To Begin with the first information report Ex. P. 1, P. W. 6 Girraj Prasad has stated that it was prepared by him on the very date of occurrence. He says that on the said date at about 4 P. M. when he was sitting with the Circle Inspector at Dholpur, the latter told him that he had received a telephone information from Gyasi from Kesar Bagh that some dacoits had chased him and fired at him and, therefore, he should proceed and find our what was the matter. The witness further says that he then proceeded to Kesar Bagh where Gyasi related to him the whole occurrence. He took down his statement and got it signed by him, while he was proceeding with him in the truck to Basaidang. He has admitted that Nihal Singh who was with Gyasi at the time of occurrence had also made a report at Basaidang on the same day, but it has not been produced by the prosecution. Gyasi P. W. 1 on the other hand has stated that he had made the report Ex. P. 1 on the next day, that is, the day following that of occurrence in the morning. It is, therefore, very doubtful in the first instance, if Ex. P. 1 was prepared on the date of occurrence, immediately after P. W. 6 Girraj Prasad contacted P. W. 1 Gyasi. Ex. P1 begins as follows: - "today Gyasi son of Balbhadra Brahmin resident of Basaidang made his appearance and stated that. . . " These very introductory words make it extremely doubtful if that was the first statement of Gyasi which P. W. 6 had recorded at Kesar Bagh. On the other hand it lends support to Gyasi's statement that he had made this report on the next day. This is the usual form in which reports are written at the Thana. In recording a statement at a place other than the Thana, it was not necessary to begin the statement by saying that Gyasi came and reported as follows. Moreover, if the statement was taken down at Kesar Bagh, when the Sub-Inspector had gone there and contacted Gyasi, it was wrong to say that Gyasi went to him and narrated the occurrence, Secondly even if P. W. 6 be believed that he had recorded this statement at Kesar Bagh, this statement could not be treated as the first information report because it was taken down after P. W. 6 had started the investigation of the case The first information report which the police had received regarding this occurrence, was either that which was communicated to the Circle Inspector on the phone or that which was made by Nihal Singh at the Police Station, Basaidang. It appears that the Circle Inspector did not reduce into writing the information which was given to him on the phone. It may be pointed out that he has not even been examined as prosecution witness. If the Circle Inspector had cared to record the information and signed it, it could be produced as the first information report or if the prosecution had cared to produce Nihal Singh's report, it could also be treated as such, or if P. W. 6 Girraj Prasad had reduced into writing the information which the Circle Inspector had given to him and got it signed by him, it could also be treated as the information report under sec. 154 Criminal Procedure Code, but when P. W. 6 had already started for investigating the case and when during the course of investigation, he took down Gyasi's statement, it was recorded under sec. 162 and not under sec. 154 of the Code of Criminal Procedure, and therefore, it was inadmissible in evidence. In the case of Shwe Pru vs. The King (1) (A. I. R. Rangoon, 1941, p. 209.), it was observed that: - "a telephone message given to police about the commission of a cognizable offence can be recorded by the station writer as a first information report, and the station writer may sign it himself as the person giving the information, for a first information report may be merely hearsay and need not necessarily be given by a person who has first-hand knowledge of the facts. And subsequent statements made to police must be regarded as statements mode to police in the course of the investigation of this cognizable offence and therefore as inadmissible under sec. 162. " In another case Moti Singh and others vs. Emperor (1) (A. I. R. All. , 1948, p. 289.), it was held by their Lordships of the Allahabad High Court that: - "if the circumstances indicate that after receiving some information, however incomplete, the police officer had commenced his investigation, any subsequent information given to him about the offence by any other person cannot be regarded as the first information report in the case and would not be admissible under sec. 162 Criminal Procedure Code. " We respectfully, agree with the above observations of their Lordships and thus even if P. W. 6 be believed, the document would he inadmissible in evidence. But as pointed out above, it appears that this statement was made by Gyasi on the next day after the occurrence in the morning. P. W. 6 has himself admitted that he had made a lot of investigations on the previous day and therefore, there remains no doubt about its inadmissibility and the trial court should not have acted upon it. The first information report is a very important piece of evidence and its absence in the case deprives the accused of his right of cross-examination of the first informant on its basis. Every prosecution case need not necessarily be thrown out simply because of the non-production of the first information report, because there may be a case in which other prosecution evidence may be so strong that conviction may be possible inspite of the absence of the first information report. It all depends on the particular circumstances of the case, but generally the absence of first information report does cast a cloud of suspicion and tends to weaken the prosecution case.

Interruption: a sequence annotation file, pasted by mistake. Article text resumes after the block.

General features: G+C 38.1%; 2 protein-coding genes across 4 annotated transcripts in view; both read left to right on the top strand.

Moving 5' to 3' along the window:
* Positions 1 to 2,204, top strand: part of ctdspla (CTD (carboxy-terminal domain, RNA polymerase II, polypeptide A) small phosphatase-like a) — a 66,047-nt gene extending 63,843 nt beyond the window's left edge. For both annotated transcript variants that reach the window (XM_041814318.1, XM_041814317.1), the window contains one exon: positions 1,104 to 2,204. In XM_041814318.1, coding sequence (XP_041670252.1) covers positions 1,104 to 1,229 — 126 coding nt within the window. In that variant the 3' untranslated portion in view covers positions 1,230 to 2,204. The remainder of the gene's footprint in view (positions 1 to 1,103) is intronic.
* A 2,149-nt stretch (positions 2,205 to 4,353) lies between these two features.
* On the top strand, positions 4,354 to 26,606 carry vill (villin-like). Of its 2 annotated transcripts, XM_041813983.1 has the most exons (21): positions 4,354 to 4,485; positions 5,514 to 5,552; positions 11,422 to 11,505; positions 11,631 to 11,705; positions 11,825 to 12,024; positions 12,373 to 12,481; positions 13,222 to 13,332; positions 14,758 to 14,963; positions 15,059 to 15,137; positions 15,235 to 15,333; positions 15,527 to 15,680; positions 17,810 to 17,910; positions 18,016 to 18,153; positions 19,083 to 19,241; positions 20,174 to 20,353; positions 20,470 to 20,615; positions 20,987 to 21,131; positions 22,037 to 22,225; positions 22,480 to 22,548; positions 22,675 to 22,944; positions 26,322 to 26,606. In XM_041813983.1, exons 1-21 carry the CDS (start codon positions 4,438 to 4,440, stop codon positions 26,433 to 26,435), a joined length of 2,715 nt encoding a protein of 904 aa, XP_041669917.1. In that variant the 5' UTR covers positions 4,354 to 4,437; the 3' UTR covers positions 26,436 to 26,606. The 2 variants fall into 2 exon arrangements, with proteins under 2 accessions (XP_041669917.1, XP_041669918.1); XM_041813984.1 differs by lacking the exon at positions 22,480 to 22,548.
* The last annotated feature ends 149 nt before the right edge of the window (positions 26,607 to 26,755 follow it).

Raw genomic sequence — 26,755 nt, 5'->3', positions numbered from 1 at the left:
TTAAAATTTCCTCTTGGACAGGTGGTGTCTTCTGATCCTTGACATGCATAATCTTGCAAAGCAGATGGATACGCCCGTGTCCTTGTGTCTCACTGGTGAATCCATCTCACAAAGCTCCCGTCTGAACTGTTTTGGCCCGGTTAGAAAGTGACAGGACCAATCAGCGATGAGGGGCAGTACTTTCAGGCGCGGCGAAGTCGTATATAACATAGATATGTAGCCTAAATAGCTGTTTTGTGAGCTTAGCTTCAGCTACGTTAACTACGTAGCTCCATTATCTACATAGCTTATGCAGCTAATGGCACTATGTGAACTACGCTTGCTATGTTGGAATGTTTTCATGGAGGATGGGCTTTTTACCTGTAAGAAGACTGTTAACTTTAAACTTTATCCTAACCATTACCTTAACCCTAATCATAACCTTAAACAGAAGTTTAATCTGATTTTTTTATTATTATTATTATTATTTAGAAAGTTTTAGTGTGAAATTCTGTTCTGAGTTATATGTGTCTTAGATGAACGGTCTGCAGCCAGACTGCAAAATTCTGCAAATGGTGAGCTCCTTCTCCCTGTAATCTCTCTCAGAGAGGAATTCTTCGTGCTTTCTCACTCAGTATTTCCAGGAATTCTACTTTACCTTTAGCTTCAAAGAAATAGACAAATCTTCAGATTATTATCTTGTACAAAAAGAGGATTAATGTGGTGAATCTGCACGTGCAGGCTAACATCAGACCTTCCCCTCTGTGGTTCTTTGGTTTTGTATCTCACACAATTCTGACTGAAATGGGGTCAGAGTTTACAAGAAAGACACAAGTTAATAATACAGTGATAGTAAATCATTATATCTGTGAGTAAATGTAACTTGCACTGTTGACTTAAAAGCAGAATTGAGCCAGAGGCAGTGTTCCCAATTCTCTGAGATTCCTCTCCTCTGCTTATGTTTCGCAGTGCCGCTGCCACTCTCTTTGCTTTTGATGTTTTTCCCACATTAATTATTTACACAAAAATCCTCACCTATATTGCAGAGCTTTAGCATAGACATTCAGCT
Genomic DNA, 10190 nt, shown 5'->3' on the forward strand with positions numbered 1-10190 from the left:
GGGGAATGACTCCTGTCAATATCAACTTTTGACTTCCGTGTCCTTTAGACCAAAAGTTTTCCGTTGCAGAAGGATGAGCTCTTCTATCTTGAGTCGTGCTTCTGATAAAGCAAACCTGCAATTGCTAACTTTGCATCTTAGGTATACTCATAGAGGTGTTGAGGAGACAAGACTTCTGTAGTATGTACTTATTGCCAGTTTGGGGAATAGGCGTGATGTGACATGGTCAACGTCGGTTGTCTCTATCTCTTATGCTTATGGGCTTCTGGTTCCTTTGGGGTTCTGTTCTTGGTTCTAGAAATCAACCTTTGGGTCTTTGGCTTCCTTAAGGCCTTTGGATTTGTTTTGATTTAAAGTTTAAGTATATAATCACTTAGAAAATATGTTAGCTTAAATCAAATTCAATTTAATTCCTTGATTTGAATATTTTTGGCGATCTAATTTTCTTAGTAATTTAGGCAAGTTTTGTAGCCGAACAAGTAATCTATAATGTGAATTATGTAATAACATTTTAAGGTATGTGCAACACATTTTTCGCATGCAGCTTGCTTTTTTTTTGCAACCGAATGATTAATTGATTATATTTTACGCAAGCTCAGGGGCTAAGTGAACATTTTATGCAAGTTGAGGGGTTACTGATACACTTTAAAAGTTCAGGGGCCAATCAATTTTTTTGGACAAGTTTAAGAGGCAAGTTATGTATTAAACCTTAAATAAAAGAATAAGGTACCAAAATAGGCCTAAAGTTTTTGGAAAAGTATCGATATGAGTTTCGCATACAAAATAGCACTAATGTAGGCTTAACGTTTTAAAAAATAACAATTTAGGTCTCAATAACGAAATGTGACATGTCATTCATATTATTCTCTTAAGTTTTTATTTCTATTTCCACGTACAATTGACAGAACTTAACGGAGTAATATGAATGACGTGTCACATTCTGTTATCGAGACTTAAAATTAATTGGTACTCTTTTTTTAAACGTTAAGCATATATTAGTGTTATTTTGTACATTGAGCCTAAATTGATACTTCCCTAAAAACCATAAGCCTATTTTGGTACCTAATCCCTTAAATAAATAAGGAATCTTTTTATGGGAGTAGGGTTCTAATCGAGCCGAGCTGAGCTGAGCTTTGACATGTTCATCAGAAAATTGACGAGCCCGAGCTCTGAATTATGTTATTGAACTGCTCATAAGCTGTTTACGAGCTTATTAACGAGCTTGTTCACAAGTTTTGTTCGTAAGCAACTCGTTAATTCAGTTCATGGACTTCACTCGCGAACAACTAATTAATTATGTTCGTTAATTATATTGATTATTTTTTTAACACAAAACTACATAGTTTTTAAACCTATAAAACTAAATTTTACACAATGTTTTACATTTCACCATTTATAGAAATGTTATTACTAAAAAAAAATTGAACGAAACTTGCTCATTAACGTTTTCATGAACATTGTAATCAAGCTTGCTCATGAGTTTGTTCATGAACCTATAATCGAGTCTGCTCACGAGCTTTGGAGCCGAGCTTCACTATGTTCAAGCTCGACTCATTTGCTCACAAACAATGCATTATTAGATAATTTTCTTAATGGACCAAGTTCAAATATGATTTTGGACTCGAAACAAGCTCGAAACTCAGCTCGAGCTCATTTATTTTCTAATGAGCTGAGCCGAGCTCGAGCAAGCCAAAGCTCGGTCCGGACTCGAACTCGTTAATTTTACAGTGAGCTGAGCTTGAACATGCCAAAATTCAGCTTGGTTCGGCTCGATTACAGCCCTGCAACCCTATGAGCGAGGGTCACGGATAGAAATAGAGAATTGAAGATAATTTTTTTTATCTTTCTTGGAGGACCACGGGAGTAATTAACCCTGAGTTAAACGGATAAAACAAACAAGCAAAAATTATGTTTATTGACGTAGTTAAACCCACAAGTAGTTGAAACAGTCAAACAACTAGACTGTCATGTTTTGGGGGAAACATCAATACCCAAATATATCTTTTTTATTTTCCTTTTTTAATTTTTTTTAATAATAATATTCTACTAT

We have examined the statement of the prosecution witnesses closely and we think that the evidence is not reliable because of discrepancies, appearing in them. P. W. 1 Gyasi has admitted that when he gave the first information report to the Circle Inspector at Dholpur, he had only said that some badmashes had chased him. He has not given any satisfactory explanation as to why he did not give names of the badmashes and specially that of the appellant who was so intimately known to him. This creats a strong doubt whether it was the appellant who had met him and fired at him or there was some other incident or another story has been woven out to rope in the appellant.